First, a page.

There is other accommodation available near the park gates. This is often superior in quality and better value. You can take game drives into the park - but you should factor in the time taken to enter the park.
Onguma is a separate area to the east of the park, offering accommodation and wildlife of its own.
NamutoniThis is on the site of an old German fort which was burned down many years ago in a raid by the Ovambo people from the north. Today the fort is a hotel. There is also a shop where you can buy food and basic supplies and a restaurant and bar. There is a small museum here. Nice camp to walk around and watch the mongoose.
HalaliThis has the most impressive floodlit water hole with a viewing platform - you can walk down after setting up camp and sit here at sunset, drink a sundowner and watch the animals come down to drink. Being away from the edges of the park, this camp is at its busiest during the lunchtime rush. It probably the least attractive of the camps, with the most basic accommodation.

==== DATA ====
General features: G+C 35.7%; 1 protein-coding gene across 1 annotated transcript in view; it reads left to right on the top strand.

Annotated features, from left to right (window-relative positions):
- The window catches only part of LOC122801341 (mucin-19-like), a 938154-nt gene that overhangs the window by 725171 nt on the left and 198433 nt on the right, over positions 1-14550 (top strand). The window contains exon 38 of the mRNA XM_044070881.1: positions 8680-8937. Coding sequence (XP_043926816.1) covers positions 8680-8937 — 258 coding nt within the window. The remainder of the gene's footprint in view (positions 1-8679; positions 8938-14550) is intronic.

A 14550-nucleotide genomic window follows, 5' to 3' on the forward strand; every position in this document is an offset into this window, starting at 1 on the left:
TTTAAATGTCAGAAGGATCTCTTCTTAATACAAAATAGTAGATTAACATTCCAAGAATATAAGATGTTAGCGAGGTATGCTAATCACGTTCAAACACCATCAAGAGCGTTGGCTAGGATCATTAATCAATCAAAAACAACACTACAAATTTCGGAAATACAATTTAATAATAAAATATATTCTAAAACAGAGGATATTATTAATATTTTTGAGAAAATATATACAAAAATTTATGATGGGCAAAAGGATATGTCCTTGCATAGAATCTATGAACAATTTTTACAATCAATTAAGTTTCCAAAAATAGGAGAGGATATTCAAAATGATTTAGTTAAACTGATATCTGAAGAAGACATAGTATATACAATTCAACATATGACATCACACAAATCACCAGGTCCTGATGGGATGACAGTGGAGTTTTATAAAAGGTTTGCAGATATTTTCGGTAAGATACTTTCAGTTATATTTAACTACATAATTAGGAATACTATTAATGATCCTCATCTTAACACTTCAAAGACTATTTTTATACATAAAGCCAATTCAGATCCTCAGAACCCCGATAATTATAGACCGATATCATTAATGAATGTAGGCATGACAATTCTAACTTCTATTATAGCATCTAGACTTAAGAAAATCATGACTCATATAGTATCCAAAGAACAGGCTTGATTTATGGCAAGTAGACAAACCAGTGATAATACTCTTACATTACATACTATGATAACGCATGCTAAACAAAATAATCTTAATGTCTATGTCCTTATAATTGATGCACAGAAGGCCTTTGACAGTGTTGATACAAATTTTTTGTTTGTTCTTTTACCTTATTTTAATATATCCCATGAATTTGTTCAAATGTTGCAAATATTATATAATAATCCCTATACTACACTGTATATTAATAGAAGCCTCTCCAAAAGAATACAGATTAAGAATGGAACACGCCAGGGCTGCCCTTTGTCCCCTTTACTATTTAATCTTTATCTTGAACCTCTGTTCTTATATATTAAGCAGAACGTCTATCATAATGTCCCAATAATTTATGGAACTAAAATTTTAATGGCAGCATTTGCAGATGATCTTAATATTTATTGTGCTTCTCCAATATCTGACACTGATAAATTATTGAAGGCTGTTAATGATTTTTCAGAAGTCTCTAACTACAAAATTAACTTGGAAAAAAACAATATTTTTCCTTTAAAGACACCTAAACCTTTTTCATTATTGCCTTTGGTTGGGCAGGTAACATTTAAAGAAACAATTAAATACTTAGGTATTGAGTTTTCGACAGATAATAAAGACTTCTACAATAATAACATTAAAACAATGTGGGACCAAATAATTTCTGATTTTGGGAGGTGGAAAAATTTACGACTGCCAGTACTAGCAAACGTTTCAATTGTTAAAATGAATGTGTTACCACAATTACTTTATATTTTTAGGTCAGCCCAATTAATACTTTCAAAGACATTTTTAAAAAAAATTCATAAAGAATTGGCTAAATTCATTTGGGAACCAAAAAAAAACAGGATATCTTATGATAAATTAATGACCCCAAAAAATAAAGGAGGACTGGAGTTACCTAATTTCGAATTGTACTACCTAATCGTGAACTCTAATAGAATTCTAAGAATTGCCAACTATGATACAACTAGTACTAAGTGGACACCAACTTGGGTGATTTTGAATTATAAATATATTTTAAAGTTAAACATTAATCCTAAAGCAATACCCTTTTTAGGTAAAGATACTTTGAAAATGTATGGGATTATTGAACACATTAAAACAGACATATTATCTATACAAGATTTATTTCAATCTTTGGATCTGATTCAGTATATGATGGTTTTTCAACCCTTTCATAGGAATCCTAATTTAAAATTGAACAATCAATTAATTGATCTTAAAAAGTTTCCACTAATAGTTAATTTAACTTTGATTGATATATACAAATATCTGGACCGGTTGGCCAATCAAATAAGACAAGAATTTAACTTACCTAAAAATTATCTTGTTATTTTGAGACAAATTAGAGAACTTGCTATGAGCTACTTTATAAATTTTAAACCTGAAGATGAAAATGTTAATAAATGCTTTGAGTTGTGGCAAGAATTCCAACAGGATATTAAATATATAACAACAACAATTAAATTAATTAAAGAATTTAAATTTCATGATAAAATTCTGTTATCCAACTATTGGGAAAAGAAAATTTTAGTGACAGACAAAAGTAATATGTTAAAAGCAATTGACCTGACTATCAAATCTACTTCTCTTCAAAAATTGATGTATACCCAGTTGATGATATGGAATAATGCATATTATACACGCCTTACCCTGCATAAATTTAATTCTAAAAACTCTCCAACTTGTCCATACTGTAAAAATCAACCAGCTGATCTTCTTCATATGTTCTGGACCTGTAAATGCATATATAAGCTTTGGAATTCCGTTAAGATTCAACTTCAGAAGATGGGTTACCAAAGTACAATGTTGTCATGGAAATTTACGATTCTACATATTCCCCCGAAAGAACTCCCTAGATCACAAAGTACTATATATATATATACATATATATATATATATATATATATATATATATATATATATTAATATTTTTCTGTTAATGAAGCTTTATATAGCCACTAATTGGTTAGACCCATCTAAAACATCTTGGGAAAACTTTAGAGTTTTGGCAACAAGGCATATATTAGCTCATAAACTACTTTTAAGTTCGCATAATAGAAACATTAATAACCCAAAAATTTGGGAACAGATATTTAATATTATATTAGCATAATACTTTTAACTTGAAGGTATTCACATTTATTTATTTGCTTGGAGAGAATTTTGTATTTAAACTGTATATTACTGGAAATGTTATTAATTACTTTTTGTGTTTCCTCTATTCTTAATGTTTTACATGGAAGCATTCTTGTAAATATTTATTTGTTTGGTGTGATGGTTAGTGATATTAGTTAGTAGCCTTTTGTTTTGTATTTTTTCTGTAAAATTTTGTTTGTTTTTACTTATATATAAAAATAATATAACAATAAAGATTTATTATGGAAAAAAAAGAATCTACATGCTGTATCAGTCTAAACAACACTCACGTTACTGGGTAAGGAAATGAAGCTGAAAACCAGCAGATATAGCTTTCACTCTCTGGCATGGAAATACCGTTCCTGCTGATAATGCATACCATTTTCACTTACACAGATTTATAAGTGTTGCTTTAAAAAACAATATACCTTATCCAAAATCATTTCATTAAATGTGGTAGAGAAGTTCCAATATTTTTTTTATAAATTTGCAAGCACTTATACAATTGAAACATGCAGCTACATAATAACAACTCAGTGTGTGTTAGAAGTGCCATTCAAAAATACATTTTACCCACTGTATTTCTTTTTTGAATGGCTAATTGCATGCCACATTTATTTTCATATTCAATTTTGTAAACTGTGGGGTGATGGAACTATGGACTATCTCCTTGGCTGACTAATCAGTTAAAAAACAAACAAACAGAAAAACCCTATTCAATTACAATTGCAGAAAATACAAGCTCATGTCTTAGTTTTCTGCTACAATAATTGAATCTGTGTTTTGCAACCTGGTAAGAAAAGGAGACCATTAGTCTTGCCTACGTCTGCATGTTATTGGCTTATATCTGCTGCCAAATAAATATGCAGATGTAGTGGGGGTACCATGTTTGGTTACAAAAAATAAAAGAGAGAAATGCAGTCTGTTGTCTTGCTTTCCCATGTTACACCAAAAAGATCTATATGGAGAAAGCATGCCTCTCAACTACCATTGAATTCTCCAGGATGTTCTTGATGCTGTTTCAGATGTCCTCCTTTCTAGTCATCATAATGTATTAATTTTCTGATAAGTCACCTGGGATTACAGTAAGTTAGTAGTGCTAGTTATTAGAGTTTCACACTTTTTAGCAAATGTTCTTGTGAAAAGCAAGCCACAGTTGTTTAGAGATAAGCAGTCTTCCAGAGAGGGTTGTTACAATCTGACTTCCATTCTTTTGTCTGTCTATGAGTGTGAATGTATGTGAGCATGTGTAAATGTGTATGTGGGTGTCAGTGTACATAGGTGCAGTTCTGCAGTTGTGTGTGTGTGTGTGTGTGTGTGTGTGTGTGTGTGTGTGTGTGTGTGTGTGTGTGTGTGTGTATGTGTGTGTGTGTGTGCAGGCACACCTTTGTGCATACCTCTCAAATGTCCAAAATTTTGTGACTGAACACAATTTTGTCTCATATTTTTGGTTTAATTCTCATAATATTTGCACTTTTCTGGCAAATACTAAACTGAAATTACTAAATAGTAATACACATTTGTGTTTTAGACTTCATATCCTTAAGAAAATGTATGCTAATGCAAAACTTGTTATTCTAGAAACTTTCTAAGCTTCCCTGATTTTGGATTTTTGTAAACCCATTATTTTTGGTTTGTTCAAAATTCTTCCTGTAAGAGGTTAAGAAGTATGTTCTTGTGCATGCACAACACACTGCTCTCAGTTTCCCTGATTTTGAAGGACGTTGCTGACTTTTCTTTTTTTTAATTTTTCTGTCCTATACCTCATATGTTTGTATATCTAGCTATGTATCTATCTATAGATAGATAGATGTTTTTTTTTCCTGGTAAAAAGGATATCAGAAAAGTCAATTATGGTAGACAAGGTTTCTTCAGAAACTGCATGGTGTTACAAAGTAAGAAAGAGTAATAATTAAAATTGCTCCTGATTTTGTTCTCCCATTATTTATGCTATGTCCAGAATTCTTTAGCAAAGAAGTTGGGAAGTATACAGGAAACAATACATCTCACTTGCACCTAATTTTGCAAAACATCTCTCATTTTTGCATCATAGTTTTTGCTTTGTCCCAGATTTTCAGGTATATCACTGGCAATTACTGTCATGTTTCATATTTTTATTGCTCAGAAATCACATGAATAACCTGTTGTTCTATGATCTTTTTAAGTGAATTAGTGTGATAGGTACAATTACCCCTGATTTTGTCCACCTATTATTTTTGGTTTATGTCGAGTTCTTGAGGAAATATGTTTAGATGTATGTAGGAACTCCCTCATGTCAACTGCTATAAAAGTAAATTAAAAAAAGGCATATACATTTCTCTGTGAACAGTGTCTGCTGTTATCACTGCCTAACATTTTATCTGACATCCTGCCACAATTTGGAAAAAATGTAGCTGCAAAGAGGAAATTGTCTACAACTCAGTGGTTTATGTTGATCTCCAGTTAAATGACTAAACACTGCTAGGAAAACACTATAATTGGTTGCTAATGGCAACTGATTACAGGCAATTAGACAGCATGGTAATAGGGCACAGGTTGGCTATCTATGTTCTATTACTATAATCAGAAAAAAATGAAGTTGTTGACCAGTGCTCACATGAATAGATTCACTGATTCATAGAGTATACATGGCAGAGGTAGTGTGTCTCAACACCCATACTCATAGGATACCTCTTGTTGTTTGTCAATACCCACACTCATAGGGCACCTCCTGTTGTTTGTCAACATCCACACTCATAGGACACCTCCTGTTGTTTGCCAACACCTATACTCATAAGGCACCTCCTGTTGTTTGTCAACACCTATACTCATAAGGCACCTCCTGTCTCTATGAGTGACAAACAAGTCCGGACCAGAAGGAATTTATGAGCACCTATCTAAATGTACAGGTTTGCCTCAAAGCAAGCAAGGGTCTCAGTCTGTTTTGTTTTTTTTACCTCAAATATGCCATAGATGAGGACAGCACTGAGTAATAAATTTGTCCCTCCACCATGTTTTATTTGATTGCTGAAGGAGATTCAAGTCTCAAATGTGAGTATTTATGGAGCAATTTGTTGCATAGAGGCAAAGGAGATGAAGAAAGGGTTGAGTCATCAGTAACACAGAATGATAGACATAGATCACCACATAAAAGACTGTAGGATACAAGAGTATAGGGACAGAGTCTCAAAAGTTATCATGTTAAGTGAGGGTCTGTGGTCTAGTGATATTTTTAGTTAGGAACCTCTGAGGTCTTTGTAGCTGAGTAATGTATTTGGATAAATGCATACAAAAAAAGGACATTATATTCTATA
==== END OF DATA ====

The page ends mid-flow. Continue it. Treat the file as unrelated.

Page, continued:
OkaukuejoThere are small huts available, as well as a restaurant and pool. Be sure to have a look at the waterhole around midnight, you can often see rhinos even during wet season. This has the best layout among all the camps and the best waterhole for sitting down and watching animals. The camp itself is attractive, and the accommodation is pleasant.
Dolomite CampIt is a camp that is fairly new and offers luxury accommodation full board. The camp is situated on the top of a Koppie.
OnkoshiThis camp is located on the edge of the Etosha pan and features fifteen huts built on elevated wooden decks.
At night, jackals may walk around your campsite, they will usually flee when they see you but be careful, some jackals carry rabies.
Although all campsites are fenced, do not sleep outside, especially not on the benches surrounding the waterholes. The fence is not high there and not really an obstacle for a lion.
Etosha is in a low-risk malaria zone. You should take medical advice before you travel and appropriate precautions.